It's so easy to paint investing with broad brushstrokes, and say "tech" is strong, or "tech" is bad, but with Intel, IBM, eBay and Google all reporting this week, we get to remind ourselves that the sector is made up of individual stocks and individual industries.
We're so focused on domestic recession worries, yet so many of these companies get the vast majority of their revenue from overseas. They're not insulated, since they've all suffered hits one way or another, but there are so many additional factors that investors have to take into account.
Take IBM for example: yes, there's exposure to financial services since IBM's services business is its biggest revenue generator, but the company is still trading at a 52-week high, it's enjoying big-time sales pops internationally, it's adding $15 billion to its already massive stock repurchase program, and trends are shaping up nicely for the company. So much so that the stock continues to climb today, even though it's a tech company at a year-long high.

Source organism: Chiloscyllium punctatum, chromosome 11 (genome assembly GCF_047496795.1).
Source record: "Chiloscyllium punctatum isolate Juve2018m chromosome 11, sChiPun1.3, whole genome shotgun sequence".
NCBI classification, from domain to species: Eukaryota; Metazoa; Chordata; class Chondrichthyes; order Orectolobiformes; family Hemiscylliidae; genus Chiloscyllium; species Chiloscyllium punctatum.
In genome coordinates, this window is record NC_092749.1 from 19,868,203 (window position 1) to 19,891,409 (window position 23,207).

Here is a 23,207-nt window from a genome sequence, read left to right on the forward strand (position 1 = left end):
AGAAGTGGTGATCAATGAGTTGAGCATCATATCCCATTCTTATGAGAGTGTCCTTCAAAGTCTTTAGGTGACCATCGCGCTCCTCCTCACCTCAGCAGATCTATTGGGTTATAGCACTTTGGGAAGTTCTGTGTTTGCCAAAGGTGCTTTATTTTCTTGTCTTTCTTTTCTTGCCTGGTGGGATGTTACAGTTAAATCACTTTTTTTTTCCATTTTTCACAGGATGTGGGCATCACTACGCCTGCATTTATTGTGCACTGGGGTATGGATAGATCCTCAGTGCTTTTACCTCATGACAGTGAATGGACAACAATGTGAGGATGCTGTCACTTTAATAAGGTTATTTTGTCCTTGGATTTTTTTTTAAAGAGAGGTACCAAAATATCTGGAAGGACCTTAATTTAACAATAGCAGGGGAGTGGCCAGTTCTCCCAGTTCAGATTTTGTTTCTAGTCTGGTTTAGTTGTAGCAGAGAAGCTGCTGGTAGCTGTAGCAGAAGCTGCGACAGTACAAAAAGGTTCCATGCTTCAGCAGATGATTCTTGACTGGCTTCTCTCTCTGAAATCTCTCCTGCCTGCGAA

Intel reports Tuesday and there was lots of discussion last week that bad news from Advanced Micro Devices portended badly for the world's largest chipmaker. But a better way to look at the Intel story is that AMD's news is likely because of its much larger rival, instead of an indication of weakness at its much larger rival. Intel has already issued its margin warning thanks to continued weakness in NAND flash memory.